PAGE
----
The federal banking agencies recently issued a final regulation that will require a bank to notify its primary federal regulator of a cyberattack, or computer-security incident, no later than 36 hours after the bank determines a “notification incident” occurred. The rule is in response to the increasing frequency and severity of cyberattacks on the banking industry.
When must notice be given?
The definitions of “computer-security incident” and “notification incident” under the regulation are important for understanding when a bank must give notice. “Computer-security incident” means an occurrence that results in actual harm to the confidentiality, integrity, or availability of an information system or the information that system processes, stores, or transmits.
“Notification incident” is a computer-security incident that has materially disrupted or degraded, or is reasonably likely to materially disrupt or degrade, a bank’s operations and services and its ability to serve its customer base. Accordingly, a bank must give notice to its primary federal regulator when an occurrence causes actual harm that fits these criteria.
How must notice be given?
A bank may notify the appropriate supervisory office, or the designated point-of-contact, of its primary federal regulator through email, telephone, or similar methods that the regulator may prescribe.
How soon must the notice be given?
A bank must notify its primary federal regulator “as soon as possible and no later than 36 hours” after the bank determines a notification incident occurred. Thus, a bank should have procedures in place to ensure it is able to give its federal regulator notice within this short time frame after discovering a cyberattack or computer security incident. These procedures should take into account the time required to determine whether the occurrence meets the definition of a notification incident.
What about bank service providers?
The regulation requires a bank service provider to notify its bank customers as soon as possible when the bank service provider determines it has experienced a computer-security incident that has materially disrupted or degraded, or is materially likely to disrupt or degrade, services it provides to the bank.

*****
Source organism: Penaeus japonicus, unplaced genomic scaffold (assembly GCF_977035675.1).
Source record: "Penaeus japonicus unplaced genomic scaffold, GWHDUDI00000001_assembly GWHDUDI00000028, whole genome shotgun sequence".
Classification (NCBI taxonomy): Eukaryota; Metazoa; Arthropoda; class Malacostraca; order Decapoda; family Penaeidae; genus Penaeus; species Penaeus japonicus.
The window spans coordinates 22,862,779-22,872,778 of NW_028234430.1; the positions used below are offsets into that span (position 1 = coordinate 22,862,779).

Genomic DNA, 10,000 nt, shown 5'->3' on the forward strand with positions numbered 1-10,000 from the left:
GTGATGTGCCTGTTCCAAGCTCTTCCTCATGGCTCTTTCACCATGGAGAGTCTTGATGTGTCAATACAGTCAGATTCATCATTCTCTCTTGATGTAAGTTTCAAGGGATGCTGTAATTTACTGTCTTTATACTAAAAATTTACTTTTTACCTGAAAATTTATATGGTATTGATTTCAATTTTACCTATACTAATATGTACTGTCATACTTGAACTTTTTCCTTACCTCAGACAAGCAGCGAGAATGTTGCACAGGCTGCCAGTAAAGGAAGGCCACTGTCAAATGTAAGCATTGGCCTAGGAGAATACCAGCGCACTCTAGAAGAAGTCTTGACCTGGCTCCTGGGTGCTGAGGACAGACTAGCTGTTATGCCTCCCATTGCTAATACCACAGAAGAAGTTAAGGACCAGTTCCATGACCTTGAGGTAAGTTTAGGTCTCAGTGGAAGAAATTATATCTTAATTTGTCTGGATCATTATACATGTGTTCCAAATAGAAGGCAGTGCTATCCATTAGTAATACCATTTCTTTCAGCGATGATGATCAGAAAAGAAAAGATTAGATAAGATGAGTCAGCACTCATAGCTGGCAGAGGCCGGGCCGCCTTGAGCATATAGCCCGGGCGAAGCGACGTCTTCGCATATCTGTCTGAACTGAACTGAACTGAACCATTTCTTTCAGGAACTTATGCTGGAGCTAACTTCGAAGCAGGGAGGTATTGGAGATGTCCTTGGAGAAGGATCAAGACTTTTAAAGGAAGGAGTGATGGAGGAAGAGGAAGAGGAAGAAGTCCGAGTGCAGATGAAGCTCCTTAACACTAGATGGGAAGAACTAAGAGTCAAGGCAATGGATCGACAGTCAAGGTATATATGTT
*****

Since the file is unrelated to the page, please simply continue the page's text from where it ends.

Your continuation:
The regulation says the bank service provider must give the notice to at least one bank-designated point-of-contact. Of course, if the incident affects the bank’s business, operations, or services in a way that constitutes a “notification incident” as described above, the bank should give notice to its primary financial regulator.
When is the regulation effective?
The regulation is effective April 1, 2022, and banks are expected to comply by May 1, 2022.
Under this new guidance, banks need to be prepared to give notice almost immediately upon learning of, for example, a ransomware incident. Woods Rogers recommends banks prepare now by revising policies and procedures to ensure compliance with the rule’s requirements. Banks should also work with their bank service providers to ensure the providers are prepared to comply. Any new and existing bank service provider contracts should include notification provisions in accordance with the rule. In any cyber security incident, Woods Rogers recommends working with outside counsel to craft the appropriate notification that will satisfy regulatory requirements.